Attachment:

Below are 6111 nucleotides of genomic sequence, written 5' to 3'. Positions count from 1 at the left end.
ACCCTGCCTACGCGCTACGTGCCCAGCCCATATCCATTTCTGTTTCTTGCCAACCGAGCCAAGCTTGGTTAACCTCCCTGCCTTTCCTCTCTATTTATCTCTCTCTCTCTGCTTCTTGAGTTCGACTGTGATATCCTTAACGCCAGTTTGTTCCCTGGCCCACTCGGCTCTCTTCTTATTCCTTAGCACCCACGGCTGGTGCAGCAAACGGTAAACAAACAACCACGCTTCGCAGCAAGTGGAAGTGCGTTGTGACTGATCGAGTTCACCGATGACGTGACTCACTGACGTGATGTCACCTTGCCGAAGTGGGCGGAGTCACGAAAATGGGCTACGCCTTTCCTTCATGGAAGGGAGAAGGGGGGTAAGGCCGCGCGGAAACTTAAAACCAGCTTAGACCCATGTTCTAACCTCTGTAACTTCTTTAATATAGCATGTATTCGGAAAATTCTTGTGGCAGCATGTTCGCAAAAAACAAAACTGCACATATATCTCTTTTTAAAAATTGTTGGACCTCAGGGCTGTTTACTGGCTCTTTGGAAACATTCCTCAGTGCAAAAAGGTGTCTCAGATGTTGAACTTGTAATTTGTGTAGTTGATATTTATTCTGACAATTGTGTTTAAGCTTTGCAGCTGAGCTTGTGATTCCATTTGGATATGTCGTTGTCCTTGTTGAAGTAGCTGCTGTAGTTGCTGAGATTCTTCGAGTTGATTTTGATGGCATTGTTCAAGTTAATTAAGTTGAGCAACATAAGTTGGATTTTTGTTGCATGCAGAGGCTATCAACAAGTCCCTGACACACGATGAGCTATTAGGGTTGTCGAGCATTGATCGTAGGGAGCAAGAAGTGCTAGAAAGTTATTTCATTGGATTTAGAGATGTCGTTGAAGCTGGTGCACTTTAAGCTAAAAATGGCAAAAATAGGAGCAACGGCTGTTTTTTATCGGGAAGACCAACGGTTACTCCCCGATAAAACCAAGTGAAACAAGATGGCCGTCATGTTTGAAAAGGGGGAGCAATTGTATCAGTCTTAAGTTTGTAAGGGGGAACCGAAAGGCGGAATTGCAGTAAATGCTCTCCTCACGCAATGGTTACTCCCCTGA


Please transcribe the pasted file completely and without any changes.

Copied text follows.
Below are 6111 nucleotides of genomic sequence, written 5' to 3'. Positions count from 1 at the left end.
ACCCTGCCTACGCGCTACGTGCCCAGCCCATATCCATTTCTGTTTCTTGCCAACCGAGCCAAGCTTGGTTAACCTCCCTGCCTTTCCTCTCTATTTATCTCTCTCTCTCTGCTTCTTGAGTTCGACTGTGATATCCTTAACGCCAGTTTGTTCCCTGGCCCACTCGGCTCTCTTCTTATTCCTTAGCACCCACGGCTGGTGCAGCAAACGGTAAACAAACAACCACGCTTCGCAGCAAGTGGAAGTGCGTTGTGACTGATCGAGTTCACCGATGACGTGACTCACTGACGTGATGTCACCTTGCCGAAGTGGGCGGAGTCACGAAAATGGGCTACGCCTTTCCTTCATGGAAGGGAGAAGGGGGGTAAGGCCGCGCGGAAACTTAAAACCAGCTTAGACCCATGTTCTAACCTCTGTAACTTCTTTAATATAGCATGTATTCGGAAAATTCTTGTGGCAGCATGTTCGCAAAAAACAAAACTGCACATATATCTCTTTTTAAAAATTGTTGGACCTCAGGGCTGTTTACTGGCTCTTTGGAAACATTCCTCAGTGCAAAAAGGTGTCTCAGATGTTGAACTTGTAATTTGTGTAGTTGATATTTATTCTGACAATTGTGTTTAAGCTTTGCAGCTGAGCTTGTGATTCCATTTGGATATGTCGTTGTCCTTGTTGAAGTAGCTGCTGTAGTTGCTGAGATTCTTCGAGTTGATTTTGATGGCATTGTTCAAGTTAATTAAGTTGAGCAACATAAGTTGGATTTTTGTTGCATGCAGAGGCTATCAACAAGTCCCTGACACACGATGAGCTATTAGGGTTGTCGAGCATTGATCGTAGGGAGCAAGAAGTGCTAGAAAGTTATTTCATTGGATTTAGAGATGTCGTTGAAGCTGGTGCACTTTAAGCTAAAAATGGCAAAAATAGGAGCAACGGCTGTTTTTTATCGGGAAGACCAACGGTTACTCCCCGATAAAACCAAGTGAAACAAGATGGCCGTCATGTTTGAAAAGGGGGAGCAATTGTATCAGTCTTAAGTTTGTAAGGGGGAACCGAAAGGCGGAATTGCAGTAAATGCTCTCCTCACGCAATGGTTACTCCCCTGA